Original Research

Patient participation in tele-emergencies – experiences from healthcare professionals in northern rural Sweden


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Hanna Dubois1
MScN, RN, PhD Candidate *

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Mia Bergenmar2
PhD, RN, Professor

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Maria Härgestam3
PhD, RNA, Associate Professor

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Johan Creutzfeldt4
PhD, Senior Consultant Anaesthesiology and Intensive Care


1, 4 Department of Clinical Science, Intervention and Technology, Karolinska Institutet, 171 77 Stockholm, Sweden

2 Department of Care Science, Sophiahemmet University, Stockholm, Sweden; and Department of Oncology–Pathology, Karolinska Institutet, 171 77 Stockholm, Sweden

3 Department of Nursing, Umeå University, 901 87 Umeå, Sweden

ACCEPTED: 26 September 2022

early abstract:

Introduction: Telemedicine provides opportunities for access to healthcare in remote and underserved areas. In parts of northern rural Sweden telemedicine is used to connect a remote physician by a video-conference system to an emergency room, staffed by nurses during on-call hours. This can be called ‘tele-emergency’. Patient participation, often described as mutual information exchange, a trustful relationship, and involvement in decision-making, is challenged in emergency care by short encounters, deteriorating patients, and a stressful work situation. Nevertheless, patient participation may be important for the patients’ experience. Healthcare professionals (HCPs) have been identified as ‘gate-keepers’ for patient participation, therefore putting their perspective in focus is important. As emergency care in rural areas is increasingly turning towards telemedicine, patient participation in tele-emergencies needs to be better understood.   
Aim: The aim of this study was to explore and characterize HCPs’ perspective of patient participation in tele-emergencies in northern rural Sweden.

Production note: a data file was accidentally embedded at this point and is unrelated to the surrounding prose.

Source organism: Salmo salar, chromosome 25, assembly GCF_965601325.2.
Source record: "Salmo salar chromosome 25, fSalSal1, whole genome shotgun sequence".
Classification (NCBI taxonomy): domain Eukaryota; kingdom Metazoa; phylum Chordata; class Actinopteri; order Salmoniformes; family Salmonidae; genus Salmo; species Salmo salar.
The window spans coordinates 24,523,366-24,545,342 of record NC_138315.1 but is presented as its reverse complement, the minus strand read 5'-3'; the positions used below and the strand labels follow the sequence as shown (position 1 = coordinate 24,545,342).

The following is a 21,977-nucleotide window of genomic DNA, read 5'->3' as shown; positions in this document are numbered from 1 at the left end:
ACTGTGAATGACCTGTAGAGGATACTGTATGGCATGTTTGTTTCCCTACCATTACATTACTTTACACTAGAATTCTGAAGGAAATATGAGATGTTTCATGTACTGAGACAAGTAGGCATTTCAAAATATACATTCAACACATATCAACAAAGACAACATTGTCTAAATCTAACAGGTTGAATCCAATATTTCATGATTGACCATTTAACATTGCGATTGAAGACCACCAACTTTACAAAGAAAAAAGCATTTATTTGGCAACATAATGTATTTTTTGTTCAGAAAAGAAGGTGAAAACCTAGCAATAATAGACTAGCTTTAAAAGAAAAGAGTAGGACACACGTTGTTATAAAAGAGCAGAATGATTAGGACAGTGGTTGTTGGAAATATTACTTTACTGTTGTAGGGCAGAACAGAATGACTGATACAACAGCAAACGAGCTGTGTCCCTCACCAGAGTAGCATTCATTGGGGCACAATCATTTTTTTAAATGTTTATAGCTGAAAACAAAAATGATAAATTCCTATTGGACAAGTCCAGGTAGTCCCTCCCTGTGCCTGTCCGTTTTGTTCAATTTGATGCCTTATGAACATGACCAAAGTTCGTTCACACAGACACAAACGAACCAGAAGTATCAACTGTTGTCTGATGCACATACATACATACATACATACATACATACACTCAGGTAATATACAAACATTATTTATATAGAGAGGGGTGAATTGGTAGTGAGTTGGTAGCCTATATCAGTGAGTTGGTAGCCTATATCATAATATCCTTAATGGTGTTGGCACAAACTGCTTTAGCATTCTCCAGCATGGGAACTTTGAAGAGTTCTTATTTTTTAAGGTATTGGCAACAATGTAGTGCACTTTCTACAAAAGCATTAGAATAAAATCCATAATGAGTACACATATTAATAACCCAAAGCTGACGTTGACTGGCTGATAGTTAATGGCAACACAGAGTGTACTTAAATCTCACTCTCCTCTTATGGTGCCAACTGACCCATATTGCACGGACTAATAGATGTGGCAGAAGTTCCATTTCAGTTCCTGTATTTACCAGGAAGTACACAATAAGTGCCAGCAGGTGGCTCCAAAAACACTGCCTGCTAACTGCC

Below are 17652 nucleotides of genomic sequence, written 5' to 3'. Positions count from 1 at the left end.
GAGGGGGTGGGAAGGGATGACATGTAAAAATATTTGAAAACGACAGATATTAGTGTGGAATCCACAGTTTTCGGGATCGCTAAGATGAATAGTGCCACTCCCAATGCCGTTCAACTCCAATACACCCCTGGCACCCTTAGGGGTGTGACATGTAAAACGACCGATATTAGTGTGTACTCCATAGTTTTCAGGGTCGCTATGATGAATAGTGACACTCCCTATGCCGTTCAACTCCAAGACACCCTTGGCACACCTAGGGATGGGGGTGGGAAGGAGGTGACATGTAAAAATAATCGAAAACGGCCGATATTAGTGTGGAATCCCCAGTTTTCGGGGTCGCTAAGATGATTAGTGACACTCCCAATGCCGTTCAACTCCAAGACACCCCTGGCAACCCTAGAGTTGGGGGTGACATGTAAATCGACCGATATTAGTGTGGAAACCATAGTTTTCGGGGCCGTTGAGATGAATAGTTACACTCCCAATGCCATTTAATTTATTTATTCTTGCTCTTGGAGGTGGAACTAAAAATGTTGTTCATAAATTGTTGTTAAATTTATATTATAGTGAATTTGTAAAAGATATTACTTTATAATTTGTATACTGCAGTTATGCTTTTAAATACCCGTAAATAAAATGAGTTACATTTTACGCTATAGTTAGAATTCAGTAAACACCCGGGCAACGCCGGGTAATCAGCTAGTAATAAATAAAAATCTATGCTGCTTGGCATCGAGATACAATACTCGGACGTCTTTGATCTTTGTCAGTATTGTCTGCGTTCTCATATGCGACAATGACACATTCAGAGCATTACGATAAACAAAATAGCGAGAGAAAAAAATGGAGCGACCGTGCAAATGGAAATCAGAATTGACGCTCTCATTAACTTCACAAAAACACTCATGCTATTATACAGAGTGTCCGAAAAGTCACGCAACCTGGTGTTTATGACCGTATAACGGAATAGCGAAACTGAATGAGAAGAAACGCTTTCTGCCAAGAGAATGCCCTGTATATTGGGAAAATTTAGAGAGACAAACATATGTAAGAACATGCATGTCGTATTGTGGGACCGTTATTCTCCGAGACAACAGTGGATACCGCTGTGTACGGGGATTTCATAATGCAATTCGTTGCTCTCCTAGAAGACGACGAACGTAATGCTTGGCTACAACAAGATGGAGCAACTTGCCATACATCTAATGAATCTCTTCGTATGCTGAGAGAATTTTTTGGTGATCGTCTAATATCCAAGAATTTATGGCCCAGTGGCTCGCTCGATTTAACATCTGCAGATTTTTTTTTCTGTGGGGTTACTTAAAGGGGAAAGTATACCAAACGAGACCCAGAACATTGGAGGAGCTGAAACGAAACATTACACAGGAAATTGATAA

Methods: A qualitative design based on interviews was used. HCPs working in cottage hospitals in northern rural Sweden were included. Semi-structured interviews were performed, first, in multi-disciplinary groups of three informants. Later, because of limited experience of tele-emergencies in the groups, individual interviews with HCPs with substantial experience were added. A qualitative content analysis of the interview transcripts was conducted.
Results: A total of 44 HCPs from northern inland Sweden participated in the interviews. The content analysis resulted in two themes, six categories, and 18 sub-categories. Theme 1: ‘To see, understand, and to build trust through the digital barrier’ contains descriptions of the interpersonal relationship between the patient and the HCPs, and the challenges when interacting with the patient during a tele-emergency. The informants also described a need for boundaries between the professional team and the patient. The categories in Theme 1 are: ‘Understanding the patient’s point of view’, ‘Building a trustful relationship’, and ‘Needing a private space without the patient’. Theme 2: ‘The (im)balance of power – tele-emergency reinforces the positions’ mirrors the power asymmetry in the patient-professional relationship, and the potential impact that the tele-emergency had on the different roles. Tele-emergencies were described as a risk that potentially could weaken the patient’s position, but also as providing an opportunity to share power. Categories in Theme 2 are: ‘Medical conditions limit patient participation’, ‘Patient involvement in decision-making requires understanding’, and ‘The inferior patient and the superior professionals.
Conclusion: This study sheds light on patient participation in tele-emergencies in a remote rural setting from the HCP’s perspective. The tele-emergency set-up affected patient participation by interfering with familiar patient-HCP relationships and changing group dynamics in interactions with the patient. Due to the extensive changes of the conditions for patient participation imposed in tele-emergencies, suggestions for actions improving patient participation are made.